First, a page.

Police Reports: Aug 21, 2015

Students took time decorating milk bottles that are being
turned into sprinkling cans.

The smell of fresh mint. The look of a tomato on the vine. The feel of digging in the dirt. The sight of butterflies and birds. The touch of a worm.

The many faces of nature,
including the changing leaves,
are part of the Garden Club

In the touchy-feely garden at Willow School in Homewood the kindergarten, first and second graders experience it all.  And when the garden is officially put to bed for the winter, their school-grown vegetables will be turned into a delicious soup that they will serve their parents in mid-November. The stock will include the garden’s peppers, potatoes, cauliflower, tomatoes, squash, Brussels sprouts, onion and plenty of herbs for seasonings.

Second graders work on the
face of a scarecrow.

Regina Zohfeld, who was a staff member at the Homewood primary school for 15 years, helped convert the vacant courtyard at Willow School into a flourishing garden that helps the youngest students in District 153 understand the basics of nature.

The 16 Willow School Garden Club members meet once a week for eight weeks. As first graders they prepared the garden and planted the seeds.  Over the summer Zohfeld and friends work at maintaining the garden so when the students return in the fall as second graders they see the end results and help pick the vegetables.

Regina Zohfeld, who helped
found the Willow School
garden, displays a sign for
donor Whole Foods.

Zohfeld learned to garden from her grandfather, but today many children don’t have that advantage, so Zohfeld and a teacher decided it would be a great idea to have a place for children to learn to plant. In 2007, Zohfeld took over a courtyard boxed into the Willow building. She worked at clearing the weeds and grass and started a flower garden.

Cauliflower is still growing
in the garden.

It added lots of color, but it wasn’t what Zohfeld had in mind. In short order, she converted it to a vegetable garden to help children understand that what they see in the produce department at the store doesn’t just magically appear. It takes time, effort and lots of toil to get a garden growing.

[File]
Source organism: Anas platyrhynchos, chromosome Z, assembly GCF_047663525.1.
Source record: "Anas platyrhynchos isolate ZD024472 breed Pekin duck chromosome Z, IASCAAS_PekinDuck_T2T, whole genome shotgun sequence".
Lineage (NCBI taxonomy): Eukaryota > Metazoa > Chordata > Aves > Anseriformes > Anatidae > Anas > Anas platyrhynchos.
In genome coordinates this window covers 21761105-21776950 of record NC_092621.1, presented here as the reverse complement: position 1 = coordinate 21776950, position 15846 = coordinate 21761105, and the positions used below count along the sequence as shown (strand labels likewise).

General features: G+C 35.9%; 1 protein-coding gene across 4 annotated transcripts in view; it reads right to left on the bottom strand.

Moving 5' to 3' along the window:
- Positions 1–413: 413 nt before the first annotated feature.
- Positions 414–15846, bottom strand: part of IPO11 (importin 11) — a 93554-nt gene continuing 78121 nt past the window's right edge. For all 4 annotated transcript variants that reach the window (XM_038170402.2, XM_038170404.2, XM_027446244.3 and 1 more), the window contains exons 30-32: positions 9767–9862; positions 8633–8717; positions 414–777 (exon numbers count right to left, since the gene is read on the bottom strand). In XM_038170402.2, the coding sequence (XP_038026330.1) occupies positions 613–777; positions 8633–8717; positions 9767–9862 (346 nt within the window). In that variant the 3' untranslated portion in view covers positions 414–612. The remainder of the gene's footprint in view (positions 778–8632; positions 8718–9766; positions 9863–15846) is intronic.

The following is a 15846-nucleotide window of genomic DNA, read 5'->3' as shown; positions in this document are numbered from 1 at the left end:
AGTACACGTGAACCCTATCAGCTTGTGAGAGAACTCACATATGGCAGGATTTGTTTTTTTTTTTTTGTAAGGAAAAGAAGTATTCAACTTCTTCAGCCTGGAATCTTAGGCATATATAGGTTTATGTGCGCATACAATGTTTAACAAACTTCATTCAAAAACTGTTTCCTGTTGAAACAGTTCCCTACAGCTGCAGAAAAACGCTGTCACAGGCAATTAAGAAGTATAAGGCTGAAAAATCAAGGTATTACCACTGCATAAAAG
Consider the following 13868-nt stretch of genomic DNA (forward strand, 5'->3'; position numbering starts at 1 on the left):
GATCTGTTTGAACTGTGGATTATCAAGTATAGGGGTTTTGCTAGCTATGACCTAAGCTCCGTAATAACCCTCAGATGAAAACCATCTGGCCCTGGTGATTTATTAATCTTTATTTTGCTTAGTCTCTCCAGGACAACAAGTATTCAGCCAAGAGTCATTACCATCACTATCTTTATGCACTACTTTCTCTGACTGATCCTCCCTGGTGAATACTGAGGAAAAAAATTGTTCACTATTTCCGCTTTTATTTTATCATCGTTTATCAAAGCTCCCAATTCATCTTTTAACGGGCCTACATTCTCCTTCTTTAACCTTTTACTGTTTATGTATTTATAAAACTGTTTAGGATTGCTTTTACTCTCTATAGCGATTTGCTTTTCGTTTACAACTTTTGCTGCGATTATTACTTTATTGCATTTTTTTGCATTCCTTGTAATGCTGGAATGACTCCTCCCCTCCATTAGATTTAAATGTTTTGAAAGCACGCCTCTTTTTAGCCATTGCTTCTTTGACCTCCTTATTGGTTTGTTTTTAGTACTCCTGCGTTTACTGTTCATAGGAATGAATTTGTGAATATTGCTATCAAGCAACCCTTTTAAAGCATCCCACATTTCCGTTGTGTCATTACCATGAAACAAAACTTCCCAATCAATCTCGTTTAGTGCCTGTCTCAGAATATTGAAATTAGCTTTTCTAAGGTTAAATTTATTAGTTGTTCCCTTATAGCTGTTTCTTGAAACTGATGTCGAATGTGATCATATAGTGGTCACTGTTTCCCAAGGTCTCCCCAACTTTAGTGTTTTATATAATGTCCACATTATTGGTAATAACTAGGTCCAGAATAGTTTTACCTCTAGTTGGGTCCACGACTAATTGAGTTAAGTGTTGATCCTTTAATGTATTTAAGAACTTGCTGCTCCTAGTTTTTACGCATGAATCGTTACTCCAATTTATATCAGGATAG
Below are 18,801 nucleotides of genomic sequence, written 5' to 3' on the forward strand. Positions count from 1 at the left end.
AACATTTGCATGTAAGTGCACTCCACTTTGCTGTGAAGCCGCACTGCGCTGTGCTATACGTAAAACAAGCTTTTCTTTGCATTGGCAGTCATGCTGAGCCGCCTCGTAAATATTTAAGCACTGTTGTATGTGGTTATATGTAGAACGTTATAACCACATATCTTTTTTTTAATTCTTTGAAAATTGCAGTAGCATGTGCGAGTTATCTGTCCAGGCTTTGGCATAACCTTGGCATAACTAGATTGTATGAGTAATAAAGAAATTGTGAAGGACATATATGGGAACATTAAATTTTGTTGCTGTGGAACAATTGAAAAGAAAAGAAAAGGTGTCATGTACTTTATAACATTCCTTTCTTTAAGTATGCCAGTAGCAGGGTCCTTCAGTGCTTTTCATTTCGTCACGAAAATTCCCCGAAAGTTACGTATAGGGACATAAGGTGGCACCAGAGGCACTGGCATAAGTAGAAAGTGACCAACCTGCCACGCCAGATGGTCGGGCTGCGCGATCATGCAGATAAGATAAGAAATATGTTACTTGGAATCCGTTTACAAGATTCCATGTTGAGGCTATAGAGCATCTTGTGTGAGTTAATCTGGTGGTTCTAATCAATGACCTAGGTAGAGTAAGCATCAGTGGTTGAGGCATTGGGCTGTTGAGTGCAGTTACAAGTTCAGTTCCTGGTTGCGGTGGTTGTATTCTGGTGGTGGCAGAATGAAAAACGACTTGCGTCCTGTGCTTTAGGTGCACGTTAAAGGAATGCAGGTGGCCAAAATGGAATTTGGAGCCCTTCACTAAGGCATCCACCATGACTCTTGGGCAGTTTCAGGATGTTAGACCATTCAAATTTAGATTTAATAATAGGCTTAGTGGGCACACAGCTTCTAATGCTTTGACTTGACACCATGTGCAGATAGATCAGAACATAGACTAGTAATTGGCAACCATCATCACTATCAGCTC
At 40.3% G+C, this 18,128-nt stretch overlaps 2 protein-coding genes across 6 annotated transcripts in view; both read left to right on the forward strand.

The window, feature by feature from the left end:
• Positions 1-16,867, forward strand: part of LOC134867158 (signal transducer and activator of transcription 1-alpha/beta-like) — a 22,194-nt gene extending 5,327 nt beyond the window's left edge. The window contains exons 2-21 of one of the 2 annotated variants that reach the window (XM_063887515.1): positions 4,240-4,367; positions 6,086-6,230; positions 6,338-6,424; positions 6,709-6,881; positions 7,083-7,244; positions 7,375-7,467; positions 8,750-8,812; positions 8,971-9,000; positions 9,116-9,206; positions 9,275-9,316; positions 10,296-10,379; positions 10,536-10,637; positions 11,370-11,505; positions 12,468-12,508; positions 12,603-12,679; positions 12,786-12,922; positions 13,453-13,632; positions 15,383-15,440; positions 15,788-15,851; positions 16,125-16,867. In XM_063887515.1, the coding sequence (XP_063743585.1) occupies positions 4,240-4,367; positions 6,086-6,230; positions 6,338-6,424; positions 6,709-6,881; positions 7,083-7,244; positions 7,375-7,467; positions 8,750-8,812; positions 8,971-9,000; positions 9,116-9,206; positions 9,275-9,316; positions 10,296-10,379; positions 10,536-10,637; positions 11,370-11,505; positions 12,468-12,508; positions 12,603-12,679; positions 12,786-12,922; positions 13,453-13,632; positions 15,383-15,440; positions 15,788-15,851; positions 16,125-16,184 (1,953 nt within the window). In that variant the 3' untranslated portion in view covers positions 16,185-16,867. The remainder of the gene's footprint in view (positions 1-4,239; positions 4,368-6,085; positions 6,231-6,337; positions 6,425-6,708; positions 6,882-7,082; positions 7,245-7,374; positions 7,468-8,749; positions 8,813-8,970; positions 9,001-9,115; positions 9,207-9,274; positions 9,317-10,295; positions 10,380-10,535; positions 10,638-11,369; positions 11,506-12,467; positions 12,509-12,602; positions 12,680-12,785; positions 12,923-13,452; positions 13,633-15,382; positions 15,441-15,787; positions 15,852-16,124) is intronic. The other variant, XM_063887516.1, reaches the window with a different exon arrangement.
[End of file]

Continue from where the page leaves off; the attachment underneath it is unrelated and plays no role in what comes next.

Zohfeld has been able to expand the garden with funding from the Homewood Tree Committee, the Village of Homewood, Foundation 153, Walmart, Whole Foods and the Audubon Society.

In addition to the vegetables, the garden has a bird bath, and Zohfeld added milkweed and prairie plants for a butterfly garden giving the children the chance to see caterpillars turn to beautiful butterflies.

Her latest inspiration was creating a “pizza garden.” The space is being divided up for peppers, onions and herbs and will have pig and a cow statutory standing watch, “so that the children know the cheese comes from the cow and the pepperoni and the sausage come from the pig,” she explained. Second grader Asa Lifschultz says he’s looking forward to that.

Zohfeld retired in 2014 and had time to become a University of Illinois Extension master gardener. She has fellow master gardeners assisting her with the Garden Club activities. She was flattered that the Garden Club and the school dedicated the garden to her, but says the garden was just her idea with lots of volunteers helping over the years.

Second grader Alice Nguyen says she’s in the Garden Club because she gardens with her grandmother and helped pick tomatoes and grapes this summer.  Other students have inspired their parents to plant a small garden.

“That’s really a wonderful thing,” Zohfeld says.

Photos by Marilyn Thomas/HF Chronicle.

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